2. It would palpably contradict the declaration of the Holy Ghost wherein it is affirmed that salvation is alone by grace, and as positively said that it is not of works. Not of the will of the flesh, nor of the will of man; not of him that willeth, nor of him that runneth; but of God that sheweth mercy.

3. If their doctrine be true, then all infants who are not sprinkled are lost, for this theory makes works, and not grace, effectual in salvation.

4. An infant, dying with no other passport to the skies than the wet finger of a priest or prelate snapped or rubbed on its little unconscious face, according to this theory, passes into heaven, to grow up there in all the elements of a carnal, unrenewed, human nature; but as all the joys of God’s right hand are purely spiritual, none who are not born of the Spirit can participate in or enjoy them.

But it is sufficient for us to know that this anti-christian theory, though a main pillar on which Babylon rests, is not only without the least particle of support in the Scriptures, but in direct contradiction of all that God has taught in his holy word upon the subject. We feel fully warranted by the sacred record which God has given to testify, in the face of all the sprinkling tribes of anti-christ, that upon this theory it is impossible for a single infant or adult to be saved.

Nor is there any other doctrine, except that alone which is held by us Old School Baptists, that can possibly save an infant.

Suppose we try the Arminian heresy, which claims that God has made provisions for the conditional salvation of everybody, but for the positive, unconditional salvation of nobody. All, according to this theory, who will accept the terms, and comply with the conditions, shall be saved if they will hold out faithful till they get to heaven. Allowing this abominable heresy to be true, what power has the unconscious infant of an hour, a day, or even a year, to consider the propositions, comply with the terms, close in with the overtures, or strike the bargain?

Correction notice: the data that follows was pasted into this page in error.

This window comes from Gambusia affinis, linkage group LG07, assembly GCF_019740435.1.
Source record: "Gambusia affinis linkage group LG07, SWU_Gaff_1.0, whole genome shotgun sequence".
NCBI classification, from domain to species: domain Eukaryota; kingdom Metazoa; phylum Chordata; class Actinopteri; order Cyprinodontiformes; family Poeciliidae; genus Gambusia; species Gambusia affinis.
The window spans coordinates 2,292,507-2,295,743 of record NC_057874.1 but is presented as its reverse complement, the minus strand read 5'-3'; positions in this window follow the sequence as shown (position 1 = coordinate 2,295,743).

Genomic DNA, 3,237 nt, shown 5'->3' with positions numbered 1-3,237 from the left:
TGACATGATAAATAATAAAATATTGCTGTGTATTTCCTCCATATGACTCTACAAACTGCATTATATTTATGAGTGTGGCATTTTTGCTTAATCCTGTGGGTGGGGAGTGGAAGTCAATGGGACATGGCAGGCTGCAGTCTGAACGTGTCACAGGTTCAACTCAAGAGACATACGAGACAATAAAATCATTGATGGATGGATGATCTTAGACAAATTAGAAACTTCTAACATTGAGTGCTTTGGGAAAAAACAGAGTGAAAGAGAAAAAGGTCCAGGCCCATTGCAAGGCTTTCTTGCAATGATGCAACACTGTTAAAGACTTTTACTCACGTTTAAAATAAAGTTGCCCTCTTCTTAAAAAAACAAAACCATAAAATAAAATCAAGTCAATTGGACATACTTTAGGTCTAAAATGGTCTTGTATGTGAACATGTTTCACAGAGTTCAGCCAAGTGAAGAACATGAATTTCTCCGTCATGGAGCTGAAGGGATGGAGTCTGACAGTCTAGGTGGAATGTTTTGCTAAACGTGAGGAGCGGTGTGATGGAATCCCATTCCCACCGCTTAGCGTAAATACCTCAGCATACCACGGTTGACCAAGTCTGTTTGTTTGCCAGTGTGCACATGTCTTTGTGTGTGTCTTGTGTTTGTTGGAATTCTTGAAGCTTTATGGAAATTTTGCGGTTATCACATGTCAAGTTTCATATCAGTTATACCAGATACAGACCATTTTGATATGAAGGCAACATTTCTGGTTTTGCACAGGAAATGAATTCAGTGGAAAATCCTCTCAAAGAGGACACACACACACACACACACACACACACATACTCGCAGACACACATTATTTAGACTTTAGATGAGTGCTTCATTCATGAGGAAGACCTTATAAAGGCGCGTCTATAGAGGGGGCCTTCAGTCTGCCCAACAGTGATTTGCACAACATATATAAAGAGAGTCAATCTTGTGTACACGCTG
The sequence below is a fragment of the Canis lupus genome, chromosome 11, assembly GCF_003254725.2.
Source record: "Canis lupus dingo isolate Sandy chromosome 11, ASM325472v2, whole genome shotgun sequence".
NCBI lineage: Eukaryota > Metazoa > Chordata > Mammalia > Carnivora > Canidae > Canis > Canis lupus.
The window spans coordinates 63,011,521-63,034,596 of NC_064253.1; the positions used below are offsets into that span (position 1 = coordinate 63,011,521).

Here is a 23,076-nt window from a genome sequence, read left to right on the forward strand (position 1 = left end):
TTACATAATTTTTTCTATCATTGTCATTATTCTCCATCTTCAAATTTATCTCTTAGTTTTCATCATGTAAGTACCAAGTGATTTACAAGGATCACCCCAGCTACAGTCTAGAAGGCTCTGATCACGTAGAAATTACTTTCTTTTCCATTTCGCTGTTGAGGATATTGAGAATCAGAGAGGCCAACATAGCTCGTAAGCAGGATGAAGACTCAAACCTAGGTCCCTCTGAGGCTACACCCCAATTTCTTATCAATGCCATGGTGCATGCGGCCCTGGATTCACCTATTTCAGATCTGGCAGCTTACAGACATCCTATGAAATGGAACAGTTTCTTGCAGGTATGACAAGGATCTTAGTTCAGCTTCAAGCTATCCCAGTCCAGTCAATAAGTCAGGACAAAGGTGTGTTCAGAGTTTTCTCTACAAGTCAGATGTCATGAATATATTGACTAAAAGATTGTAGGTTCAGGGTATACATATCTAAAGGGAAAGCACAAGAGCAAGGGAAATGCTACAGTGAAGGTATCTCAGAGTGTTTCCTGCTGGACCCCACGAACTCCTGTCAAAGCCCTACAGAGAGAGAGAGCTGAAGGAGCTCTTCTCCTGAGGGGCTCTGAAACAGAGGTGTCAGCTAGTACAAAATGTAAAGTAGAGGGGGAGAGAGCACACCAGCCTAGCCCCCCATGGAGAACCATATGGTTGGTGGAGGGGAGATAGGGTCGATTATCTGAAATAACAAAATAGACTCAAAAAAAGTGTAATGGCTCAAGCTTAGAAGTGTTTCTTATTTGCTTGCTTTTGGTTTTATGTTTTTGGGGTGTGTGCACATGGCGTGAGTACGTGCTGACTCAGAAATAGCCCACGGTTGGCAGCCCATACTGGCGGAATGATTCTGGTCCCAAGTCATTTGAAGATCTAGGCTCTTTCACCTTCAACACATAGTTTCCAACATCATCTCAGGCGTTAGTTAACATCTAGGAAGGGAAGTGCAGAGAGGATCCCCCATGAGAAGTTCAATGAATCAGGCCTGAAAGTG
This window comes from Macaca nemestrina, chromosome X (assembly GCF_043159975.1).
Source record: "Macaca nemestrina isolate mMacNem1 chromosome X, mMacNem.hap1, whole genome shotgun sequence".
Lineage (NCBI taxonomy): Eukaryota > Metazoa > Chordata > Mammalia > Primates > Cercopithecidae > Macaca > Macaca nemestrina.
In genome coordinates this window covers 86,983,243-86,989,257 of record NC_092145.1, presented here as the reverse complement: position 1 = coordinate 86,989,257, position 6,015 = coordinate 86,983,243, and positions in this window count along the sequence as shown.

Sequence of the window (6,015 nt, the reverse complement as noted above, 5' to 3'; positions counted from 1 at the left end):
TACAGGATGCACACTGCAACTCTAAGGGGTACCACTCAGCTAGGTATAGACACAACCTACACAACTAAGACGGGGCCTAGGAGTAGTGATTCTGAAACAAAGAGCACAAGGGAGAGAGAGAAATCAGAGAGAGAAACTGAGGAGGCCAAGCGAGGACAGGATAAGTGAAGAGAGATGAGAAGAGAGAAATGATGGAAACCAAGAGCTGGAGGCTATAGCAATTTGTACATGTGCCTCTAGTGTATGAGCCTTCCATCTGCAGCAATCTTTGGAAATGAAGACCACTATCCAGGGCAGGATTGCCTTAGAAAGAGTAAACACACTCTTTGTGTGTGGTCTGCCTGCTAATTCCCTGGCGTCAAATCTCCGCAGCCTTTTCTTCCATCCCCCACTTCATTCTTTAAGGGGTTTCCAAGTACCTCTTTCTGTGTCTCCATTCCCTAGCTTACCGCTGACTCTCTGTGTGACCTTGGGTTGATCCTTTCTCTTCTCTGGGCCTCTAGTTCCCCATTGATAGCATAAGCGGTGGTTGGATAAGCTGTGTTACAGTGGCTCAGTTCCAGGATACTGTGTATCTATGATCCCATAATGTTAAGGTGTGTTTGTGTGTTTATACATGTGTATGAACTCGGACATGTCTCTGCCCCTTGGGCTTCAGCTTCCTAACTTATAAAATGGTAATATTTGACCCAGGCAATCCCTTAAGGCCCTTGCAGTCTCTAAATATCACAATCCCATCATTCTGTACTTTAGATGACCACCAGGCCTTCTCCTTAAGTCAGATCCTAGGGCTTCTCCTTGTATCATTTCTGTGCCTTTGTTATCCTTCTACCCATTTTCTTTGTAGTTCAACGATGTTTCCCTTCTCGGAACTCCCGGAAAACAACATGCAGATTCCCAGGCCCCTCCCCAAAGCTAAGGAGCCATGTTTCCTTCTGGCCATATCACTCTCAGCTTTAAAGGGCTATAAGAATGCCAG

Nothing can be more certain than the conclusion, if the salvation of any class is based on conditions, and the conditions are such as those to whom they are made are unable to comply with, that salvation on any such terms is impossible. To avoid this difficulty, a very large and learned portion of the Arminian Conditionalists profess to believe that although the infant cannot comply with the terms of salvation while in infancy, their parents, or sponsors in what they falsely call baptism, can perform the conditions for them, until they become old enough to assume the responsibility for themselves. Should parents, or god-fathers and god-mothers, fail to do what they pledge themselves to do, the contract is broken, and the infant is lost for the sins or unfaithfulness of his securities; but if they faithfully perform, and the infant is saved, his salvation is effected by his sponsors, and not by our Lord Jesus Christ. But as God himself declares that “He is God, and beside him there is no Savior,” it is impossible for any infant or adult to be saved only by God himself.

Others there are who seeing this difficulty and wishing to avoid it, assert that Christ, in the atonement made by him, removed all original sins and therefore all infants are born pure and holy, and dying in that infant purity, go to heaven, not as sinners saved by grace, but because they are born holy, and die in a state of innocence. This theory seems so plausible that it is accepted and relied on by thousands, and this class are so wedded to their delusion that they will denounce and charge any who deny this theory as consigning all who die in infancy to hell. But the fallacy of this doctrine is at once exposed by the undeniable fact that infants die, and death is always the evidence of sin. None but sinners can die. Because of the sinfulness of our fleshly nature, even Christians must at the appointed time lay off the earthly house of their mortal tabernacle.